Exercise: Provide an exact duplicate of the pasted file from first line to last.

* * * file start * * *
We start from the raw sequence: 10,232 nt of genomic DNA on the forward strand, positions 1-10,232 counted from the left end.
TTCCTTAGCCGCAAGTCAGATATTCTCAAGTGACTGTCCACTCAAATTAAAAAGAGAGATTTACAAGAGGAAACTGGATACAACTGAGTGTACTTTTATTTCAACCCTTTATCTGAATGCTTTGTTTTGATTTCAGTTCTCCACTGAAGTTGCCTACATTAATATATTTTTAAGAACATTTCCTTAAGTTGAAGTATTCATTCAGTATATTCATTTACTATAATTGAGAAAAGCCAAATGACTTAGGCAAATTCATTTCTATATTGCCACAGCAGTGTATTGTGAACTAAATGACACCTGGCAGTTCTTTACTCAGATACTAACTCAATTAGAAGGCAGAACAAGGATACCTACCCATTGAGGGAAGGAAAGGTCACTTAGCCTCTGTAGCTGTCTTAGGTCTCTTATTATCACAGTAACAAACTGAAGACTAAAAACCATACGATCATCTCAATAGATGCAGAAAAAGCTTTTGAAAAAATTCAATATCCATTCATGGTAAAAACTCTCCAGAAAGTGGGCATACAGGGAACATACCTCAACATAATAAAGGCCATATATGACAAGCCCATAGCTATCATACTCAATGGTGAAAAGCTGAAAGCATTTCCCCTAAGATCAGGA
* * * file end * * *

We start from the raw sequence: 10,232 nt of genomic DNA on the forward strand, positions 1-10,232 counted from the left end.
TTCCTTAGCCGCAAGTCAGATATTCTCAAGTGACTGTCCACTCAAATTAAAAAGAGAGATTTACAAGAGGAAACTGGATACAACTGAGTGTACTTTTATTTCAACCCTTTATCTGAATGCTTTGTTTTGATTTCAGTTCTCCACTGAAGTTGCCTACATTAATATATTTTTAAGAACATTTCCTTAAGTTGAAGTATTCATTCAGTATATTCATTTACTATAATTGAGAAAAGCCAAATGACTTAGGCAAATTCATTTCTATATTGCCACAGCAGTGTATTGTGAACTAAATGACACCTGGCAGTTCTTTACTCAGATACTAACTCAATTAGAAGGCAGAACAAGGATACCTACCCATTGAGGGAAGGAAAGGTCACTTAGCCTCTGTAGCTGTCTTAGGTCTCTTATTATCACAGTAACAAACTGAAGACTAAAAACCATACGATCATCTCAATAGATGCAGAAAAAGCTTTTGAAAAAATTCAATATCCATTCATGGTAAAAACTCTCCAGAAAGTGGGCATACAGGGAACATACCTCAACATAATAAAGGCCATATATGACAAGCCCATAGCTATCATACTCAATGGTGAAAAGCTGAAAGCATTTCCCCTAAGATCAGGA